Opening a Pandora’s Box?
The second argument is that it would open a Pandora’s Box, granting a basis to make property or compensation demands from the Lithuanian budget for Lithuanian residents of all nationalities and their descendants, who have suffered not just from the Nazis, but also the Soviet regime.
A counter-argument – it is the Jewish genocide’s brutality and exceptionality of how Lithuanians also participated in it that the state could base that it prioritises the victims and descendants of the victims of this genocide. Especially given that it is crucial to the country’s international prestige, views of it not only in Israel but also the USA.
Furthermore, there are assurances that there wouldn’t be that many seeking to regain property or compensations for it.
It was namely the link between the Jewish genocide and the Lithuanian public that was recalled by the participants of the LŽB conference. Firstly – famous historians and Holocaust in Lithuania experts J. Tauber and Ch. Dieckmann.
They concluded that the primary responsibility for Jewish massacres and robbing them is with the German occupiers; however both Jewish massacres and the pillaging of their property featured a significant number of Lithuanians. According to the historians, among the murderers, there were from several to a dozen thousand Lithuanians – in either case, among the direct murderers, it was namely residents that were most numerous because there were too few Germans.
Meanwhile, public involvement in the sharing out of Jewish property was far more widespread.
Ch. Dieckman stated that pillaged Jewish property would be stolen away from even the Germans by the Lithuanian administration and its relatives and the Germans would close their eyes to it. Why? Because they understood that buying loyalty in namely this way is best and most effective. This German corruption practice was apparently employed in other countries occupied by them.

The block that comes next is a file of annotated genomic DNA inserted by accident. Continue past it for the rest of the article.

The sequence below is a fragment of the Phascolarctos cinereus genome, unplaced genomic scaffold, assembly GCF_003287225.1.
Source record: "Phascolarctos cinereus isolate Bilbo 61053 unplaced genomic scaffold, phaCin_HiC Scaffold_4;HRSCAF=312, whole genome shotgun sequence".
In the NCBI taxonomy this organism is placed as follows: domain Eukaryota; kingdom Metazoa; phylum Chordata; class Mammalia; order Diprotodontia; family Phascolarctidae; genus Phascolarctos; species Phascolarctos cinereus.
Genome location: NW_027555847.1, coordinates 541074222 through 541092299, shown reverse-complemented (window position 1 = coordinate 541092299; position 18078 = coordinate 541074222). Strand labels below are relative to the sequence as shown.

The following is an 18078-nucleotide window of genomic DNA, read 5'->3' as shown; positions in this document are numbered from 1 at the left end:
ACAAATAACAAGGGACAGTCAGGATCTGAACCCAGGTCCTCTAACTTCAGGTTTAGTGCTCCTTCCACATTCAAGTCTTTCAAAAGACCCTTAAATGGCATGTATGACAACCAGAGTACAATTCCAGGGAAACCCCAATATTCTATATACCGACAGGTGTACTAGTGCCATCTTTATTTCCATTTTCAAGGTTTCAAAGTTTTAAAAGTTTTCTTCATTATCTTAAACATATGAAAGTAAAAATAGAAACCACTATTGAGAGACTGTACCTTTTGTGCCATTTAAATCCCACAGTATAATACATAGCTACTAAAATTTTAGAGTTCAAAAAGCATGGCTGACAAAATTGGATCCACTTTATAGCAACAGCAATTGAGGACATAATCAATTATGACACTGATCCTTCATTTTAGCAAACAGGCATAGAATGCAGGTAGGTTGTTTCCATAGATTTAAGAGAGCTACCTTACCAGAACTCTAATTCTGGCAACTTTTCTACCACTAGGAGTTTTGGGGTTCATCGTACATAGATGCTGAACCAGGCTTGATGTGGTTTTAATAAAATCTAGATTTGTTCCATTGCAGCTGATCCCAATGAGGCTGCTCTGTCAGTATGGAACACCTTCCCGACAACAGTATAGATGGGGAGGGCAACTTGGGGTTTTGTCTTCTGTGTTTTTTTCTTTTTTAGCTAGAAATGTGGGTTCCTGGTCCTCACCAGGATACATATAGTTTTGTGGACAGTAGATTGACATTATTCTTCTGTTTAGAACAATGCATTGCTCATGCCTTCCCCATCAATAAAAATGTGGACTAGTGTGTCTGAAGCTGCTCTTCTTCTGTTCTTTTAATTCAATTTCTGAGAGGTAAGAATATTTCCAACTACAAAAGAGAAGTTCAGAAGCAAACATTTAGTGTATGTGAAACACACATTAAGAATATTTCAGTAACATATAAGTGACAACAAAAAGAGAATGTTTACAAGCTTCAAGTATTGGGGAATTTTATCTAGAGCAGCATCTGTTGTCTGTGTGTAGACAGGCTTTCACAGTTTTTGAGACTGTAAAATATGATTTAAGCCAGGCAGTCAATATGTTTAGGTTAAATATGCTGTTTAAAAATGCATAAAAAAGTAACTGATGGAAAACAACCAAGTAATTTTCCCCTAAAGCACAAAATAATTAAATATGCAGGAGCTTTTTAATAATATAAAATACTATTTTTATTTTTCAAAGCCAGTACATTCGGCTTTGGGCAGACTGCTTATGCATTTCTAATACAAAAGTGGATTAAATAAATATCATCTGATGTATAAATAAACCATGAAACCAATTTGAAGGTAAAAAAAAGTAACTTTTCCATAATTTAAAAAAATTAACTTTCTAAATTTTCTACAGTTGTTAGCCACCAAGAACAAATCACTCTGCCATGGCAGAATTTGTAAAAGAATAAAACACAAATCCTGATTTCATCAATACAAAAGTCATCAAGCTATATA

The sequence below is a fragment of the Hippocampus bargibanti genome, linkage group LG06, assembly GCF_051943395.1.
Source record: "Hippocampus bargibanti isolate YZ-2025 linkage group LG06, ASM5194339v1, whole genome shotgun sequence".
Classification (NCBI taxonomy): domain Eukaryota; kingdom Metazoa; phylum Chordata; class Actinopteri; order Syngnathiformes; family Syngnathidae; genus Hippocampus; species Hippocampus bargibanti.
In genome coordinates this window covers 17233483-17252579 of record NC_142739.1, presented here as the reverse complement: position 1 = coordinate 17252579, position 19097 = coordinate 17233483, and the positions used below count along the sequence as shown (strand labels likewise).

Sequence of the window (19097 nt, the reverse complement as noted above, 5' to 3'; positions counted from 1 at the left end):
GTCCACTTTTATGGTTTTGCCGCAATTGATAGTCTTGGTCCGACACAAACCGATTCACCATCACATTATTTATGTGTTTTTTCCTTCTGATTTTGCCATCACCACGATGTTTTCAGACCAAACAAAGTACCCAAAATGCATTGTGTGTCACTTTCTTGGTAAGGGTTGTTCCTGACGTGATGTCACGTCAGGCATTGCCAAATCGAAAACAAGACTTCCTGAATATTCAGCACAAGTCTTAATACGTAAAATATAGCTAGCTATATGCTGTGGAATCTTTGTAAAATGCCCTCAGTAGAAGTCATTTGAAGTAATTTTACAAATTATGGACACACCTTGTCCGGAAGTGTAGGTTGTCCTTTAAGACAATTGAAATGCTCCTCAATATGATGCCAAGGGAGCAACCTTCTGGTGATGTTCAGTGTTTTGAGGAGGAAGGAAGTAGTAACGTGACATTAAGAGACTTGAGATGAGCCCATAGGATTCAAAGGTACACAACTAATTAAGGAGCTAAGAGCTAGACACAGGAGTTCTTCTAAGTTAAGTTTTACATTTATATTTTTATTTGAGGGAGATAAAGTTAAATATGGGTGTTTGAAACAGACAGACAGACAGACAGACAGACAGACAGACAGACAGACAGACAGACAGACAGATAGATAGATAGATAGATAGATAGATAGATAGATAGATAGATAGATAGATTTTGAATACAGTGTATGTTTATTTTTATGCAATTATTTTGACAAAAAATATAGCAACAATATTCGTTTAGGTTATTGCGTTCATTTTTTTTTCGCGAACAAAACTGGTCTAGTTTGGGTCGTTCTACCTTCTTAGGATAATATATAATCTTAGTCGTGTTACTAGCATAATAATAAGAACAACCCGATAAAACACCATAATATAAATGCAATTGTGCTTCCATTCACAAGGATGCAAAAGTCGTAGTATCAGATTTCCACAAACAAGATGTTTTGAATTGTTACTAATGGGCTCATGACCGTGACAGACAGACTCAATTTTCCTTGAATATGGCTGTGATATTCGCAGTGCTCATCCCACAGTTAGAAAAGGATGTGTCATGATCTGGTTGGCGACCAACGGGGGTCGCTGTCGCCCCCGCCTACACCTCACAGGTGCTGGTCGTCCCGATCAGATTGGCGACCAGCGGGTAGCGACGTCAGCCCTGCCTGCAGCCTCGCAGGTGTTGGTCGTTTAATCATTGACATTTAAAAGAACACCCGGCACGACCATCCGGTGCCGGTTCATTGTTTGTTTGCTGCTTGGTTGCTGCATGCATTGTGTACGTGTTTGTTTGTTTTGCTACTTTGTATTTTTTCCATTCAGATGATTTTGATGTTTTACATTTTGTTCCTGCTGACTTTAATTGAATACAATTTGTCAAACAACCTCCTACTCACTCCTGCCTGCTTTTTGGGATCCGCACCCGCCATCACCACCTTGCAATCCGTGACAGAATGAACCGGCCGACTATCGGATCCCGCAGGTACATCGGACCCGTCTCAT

Thus, on one hand – the indifference of most of society to Jewish massacres, one the other hand – mass participation in one way or another in the sharing out of the property of the murdered, these are the main moral arguments as to why the contemporary society and government should finally seriously turn to this unfinished question.
How should this be resolved? What mechanisms could be employed? Various countries, which have finally taken to this task, apply multiple practices. The conference’s participants also discussed them.
However, they discussed and spoke among one another. The only representative of official Vilnius speaking in this event, Ministry of Foreign Affairs Ambassador At Large D. Junevičius made an abstract speech about how much Lithuania has already done “for historical justice.”
No doubt, the LŽB invited representatives and leaders from all the country’s leading institutions – the Seimas, Presidential Palace and the cabinet, also R. Karbauskis and other parliamentarians.
Some laconically rejected the invitations; others simply ignored them. Truth be told, such behaviour is even akin to insulting disrespect.
Well, of course, it cannot be dismissed that some among the many invited did visit at least briefly, however, if this was the case, it was done quite covertly.
Well then, that’s eloquent.
Firstly, it shows not only the Lithuanian political elite’s cowardice but also short-sightedness.
After all, operating even based on purely pragmatic public relations calculations, visiting such an event, clearly expressing one’s disagreement could build a “fearless” image in the eyes of one’s supporters.
However, fear appears to be so strong that due to it there is a wariness of looking in even such an event. This gear seems even to have taken hold in the new Presidential Palace, whose new owner G. Nausėda promised to be the “moderator” of all, even the most challenging problems and discussions in the country.
On the other hand, perhaps it should come as no surprise, seeing that it was namely the head of state that became one of the legitimisers among the political elite of the new anti-Semitic wave linked to fighting for the memorial plaque to J. Noreika – General Storm, who blessed the moving of Jews to ghettoes. After all, the supreme commander of the armed forces openly took to the side of those, who “defend the country’s heroes” from the attack of various evil forces.
However, far more than just this government’s and in fact, all of official Vilnius’ short-sightedness is displayed in the failure to understand that this question cannot be postponed forever. It will keep being brought up by not only Lithuanian and foreign Jews but also the Americans and other critical Western partners.
Thus at least start talking about this more seriously, face to face. They say better late than never. In this case – the later, the worse.